Lately there have been a lot of debates on whether the magnetic poles would flip or not. The issue was brought up because the Northern lights are going south. More accurately, the auroras, commonly observed in the northern hemisphere, will be visible, somewhere in the near futures, in the Southern part of the United States.
The reason that prompted this unusual changes in how Earth’s magnetic field is interacting with highly-charged solar particles, is that the field itself is beginning to show signs of weakness. According to a paper publish in the Proceeding of the National Academy of Sciences by Doctor Dennis Kent, a paleomagnetism specialist from the University of Columbia, over the last 200 years, Earth’s magnetic field has weakened by about 10 percent.
Moreover, as the magnetic field’s power drops, the auroras, the grand spectacle of the sky, will move further down south. Doctor Kent explained that if the magnetic field is strong, the auroras can only be visible at higher latitudes. So, by gradually dropping in intensity, the auroras, created from the interaction between the Earth’s magnetic field and solar dust, will descent to lower latitudes.
Following this string of events, the scientists immediately raised another alarming question. If the northern light are going south, doesn’t this mean that the poles are going to shift again? Pole flipping is a natural phenomenon. According to estimates, Earth flipped its poles several hundred times in the past 100 million years. The last pole flipping is believed to have taken place approximately 780.000 years ago. This in term lead to the destabilization of the entire magnetic field, leaving Earth vulnerable to cosmic radiation.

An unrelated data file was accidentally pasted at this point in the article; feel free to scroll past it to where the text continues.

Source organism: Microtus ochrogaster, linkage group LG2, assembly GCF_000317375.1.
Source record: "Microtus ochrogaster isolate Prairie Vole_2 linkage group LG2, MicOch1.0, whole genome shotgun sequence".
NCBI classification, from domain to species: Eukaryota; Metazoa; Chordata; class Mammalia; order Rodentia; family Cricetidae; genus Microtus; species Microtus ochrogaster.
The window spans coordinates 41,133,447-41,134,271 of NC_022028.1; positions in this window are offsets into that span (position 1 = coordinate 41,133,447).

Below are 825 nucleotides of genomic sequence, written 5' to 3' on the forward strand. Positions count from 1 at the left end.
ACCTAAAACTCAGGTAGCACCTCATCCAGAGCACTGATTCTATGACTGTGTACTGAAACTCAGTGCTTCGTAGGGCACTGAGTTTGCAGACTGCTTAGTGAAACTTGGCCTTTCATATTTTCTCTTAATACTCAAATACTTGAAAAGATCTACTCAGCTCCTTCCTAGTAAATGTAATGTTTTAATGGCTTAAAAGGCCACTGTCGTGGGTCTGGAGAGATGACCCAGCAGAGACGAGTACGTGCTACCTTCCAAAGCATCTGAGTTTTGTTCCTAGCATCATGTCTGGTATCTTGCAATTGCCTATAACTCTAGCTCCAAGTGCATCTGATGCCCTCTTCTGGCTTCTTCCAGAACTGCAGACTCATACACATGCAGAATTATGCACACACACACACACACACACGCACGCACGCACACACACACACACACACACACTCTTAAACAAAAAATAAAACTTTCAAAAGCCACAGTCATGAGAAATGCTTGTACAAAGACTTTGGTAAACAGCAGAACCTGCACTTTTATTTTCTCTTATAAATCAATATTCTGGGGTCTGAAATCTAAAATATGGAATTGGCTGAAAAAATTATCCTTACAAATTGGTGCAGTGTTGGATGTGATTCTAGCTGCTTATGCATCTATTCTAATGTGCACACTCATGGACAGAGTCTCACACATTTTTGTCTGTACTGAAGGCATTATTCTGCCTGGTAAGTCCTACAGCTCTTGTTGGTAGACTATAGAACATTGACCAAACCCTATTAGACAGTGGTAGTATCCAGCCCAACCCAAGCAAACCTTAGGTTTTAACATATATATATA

But Kent reassured us that pole flipping isn’t going to happen. By his indications, Earth’s magnetic field, although gradually losing its luster, is still very strong. Also, the scientific community doesn’t expect another pole shifting for another thousands of years.
So, how did the researchers take such precise measurement of Earth’s magnetic field? Usually, after a volcano erupts, it leaves behind quite a lot of magnetic rock. Upon cooling down, these volcanic formation reveal a couple of minerals that contain iron. These iron formation act like magnets and tend to align with our planet’s magnetic field.
Basically, the researchers take a good look at this iron-baring minerals and calculate the age of the rocky formations. This way they are capable of determining how the magnetic field was oriented in the past. Moreover, they can also ascertain whether the magnetic field is losing his power or not.